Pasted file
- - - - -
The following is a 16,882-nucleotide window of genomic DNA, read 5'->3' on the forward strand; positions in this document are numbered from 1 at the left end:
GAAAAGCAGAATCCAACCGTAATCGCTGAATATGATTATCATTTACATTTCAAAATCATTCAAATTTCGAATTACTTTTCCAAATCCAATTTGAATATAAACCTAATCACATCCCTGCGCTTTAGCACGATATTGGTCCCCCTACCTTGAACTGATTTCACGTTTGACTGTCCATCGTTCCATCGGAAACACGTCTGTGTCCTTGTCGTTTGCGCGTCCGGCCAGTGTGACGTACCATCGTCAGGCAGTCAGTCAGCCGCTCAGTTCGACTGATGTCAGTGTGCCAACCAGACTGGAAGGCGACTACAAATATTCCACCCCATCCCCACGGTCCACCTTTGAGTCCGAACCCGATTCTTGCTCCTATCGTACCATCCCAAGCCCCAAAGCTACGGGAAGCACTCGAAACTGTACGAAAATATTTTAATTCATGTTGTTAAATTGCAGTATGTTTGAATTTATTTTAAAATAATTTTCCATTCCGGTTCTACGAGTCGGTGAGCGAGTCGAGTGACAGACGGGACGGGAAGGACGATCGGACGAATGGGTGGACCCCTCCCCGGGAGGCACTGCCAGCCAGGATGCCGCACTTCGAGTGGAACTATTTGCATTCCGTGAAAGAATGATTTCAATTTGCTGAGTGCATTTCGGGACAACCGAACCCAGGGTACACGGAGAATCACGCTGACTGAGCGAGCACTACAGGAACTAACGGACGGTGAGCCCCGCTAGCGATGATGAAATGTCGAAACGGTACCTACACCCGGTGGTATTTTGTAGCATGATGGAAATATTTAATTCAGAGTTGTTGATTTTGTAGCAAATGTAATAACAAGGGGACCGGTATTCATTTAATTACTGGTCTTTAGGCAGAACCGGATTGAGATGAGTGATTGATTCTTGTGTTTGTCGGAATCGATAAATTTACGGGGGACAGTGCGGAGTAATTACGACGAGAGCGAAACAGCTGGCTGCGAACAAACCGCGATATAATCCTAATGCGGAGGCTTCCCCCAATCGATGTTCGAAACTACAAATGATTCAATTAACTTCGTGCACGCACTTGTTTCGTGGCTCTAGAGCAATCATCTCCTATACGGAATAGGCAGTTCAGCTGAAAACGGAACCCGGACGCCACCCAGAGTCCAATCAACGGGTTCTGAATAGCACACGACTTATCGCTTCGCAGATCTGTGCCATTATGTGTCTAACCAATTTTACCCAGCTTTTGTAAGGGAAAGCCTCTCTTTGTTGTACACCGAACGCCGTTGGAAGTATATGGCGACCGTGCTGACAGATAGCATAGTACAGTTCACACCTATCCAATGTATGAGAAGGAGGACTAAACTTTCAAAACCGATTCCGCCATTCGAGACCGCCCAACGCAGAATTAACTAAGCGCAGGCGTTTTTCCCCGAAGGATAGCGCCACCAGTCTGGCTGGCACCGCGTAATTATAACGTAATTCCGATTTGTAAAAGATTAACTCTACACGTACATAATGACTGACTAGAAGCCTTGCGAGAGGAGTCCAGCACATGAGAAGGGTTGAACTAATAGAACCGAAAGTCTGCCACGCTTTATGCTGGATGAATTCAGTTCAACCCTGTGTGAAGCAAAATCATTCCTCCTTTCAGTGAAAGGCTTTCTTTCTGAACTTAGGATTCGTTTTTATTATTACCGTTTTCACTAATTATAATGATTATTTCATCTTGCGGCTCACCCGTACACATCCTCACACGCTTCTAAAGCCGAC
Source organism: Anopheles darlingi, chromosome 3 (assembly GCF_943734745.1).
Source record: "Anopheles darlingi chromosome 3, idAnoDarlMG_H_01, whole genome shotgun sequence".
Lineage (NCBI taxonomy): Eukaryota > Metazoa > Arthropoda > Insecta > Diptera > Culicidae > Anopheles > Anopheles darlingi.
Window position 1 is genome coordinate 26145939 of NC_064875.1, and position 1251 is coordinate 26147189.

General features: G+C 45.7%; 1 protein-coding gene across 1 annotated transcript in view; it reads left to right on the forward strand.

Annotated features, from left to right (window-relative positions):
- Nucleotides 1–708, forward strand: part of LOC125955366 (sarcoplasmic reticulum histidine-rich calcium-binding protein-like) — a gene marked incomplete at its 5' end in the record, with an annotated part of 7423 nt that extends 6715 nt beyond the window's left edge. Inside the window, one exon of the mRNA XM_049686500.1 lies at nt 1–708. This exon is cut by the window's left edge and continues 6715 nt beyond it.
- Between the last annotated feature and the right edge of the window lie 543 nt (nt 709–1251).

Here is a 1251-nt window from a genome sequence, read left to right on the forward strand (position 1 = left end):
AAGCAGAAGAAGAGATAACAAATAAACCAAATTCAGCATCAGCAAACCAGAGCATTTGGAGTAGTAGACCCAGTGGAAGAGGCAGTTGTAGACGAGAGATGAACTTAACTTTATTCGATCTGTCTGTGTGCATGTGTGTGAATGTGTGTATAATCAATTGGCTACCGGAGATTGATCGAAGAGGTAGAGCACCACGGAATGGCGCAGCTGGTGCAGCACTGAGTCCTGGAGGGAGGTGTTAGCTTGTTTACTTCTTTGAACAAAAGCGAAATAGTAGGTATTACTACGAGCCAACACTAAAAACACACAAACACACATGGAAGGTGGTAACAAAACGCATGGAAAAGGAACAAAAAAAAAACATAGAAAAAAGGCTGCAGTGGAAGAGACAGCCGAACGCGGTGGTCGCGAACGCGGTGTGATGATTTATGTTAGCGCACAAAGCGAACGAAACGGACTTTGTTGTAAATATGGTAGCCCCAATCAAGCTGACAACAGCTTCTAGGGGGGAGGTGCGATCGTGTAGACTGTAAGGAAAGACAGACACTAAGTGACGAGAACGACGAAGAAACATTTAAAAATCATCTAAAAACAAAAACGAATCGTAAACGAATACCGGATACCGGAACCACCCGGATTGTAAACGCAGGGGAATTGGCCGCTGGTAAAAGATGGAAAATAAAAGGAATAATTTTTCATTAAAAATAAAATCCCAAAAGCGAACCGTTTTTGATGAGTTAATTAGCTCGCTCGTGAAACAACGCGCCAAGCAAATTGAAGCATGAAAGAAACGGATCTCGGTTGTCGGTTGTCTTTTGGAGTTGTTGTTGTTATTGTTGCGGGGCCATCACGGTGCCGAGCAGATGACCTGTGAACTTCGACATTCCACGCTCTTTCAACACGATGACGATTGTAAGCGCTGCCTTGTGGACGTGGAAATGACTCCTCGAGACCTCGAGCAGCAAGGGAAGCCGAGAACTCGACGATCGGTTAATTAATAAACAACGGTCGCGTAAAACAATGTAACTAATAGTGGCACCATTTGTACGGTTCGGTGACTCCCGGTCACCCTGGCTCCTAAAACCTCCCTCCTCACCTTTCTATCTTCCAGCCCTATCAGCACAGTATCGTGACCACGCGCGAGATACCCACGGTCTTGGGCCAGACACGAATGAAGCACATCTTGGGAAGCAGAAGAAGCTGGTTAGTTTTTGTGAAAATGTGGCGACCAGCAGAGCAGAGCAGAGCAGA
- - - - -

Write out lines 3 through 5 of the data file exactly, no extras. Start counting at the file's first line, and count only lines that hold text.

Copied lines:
Source organism: Anopheles darlingi, chromosome 3 (assembly GCF_943734745.1).
Source record: "Anopheles darlingi chromosome 3, idAnoDarlMG_H_01, whole genome shotgun sequence".
Lineage (NCBI taxonomy): Eukaryota > Metazoa > Arthropoda > Insecta > Diptera > Culicidae > Anopheles > Anopheles darlingi.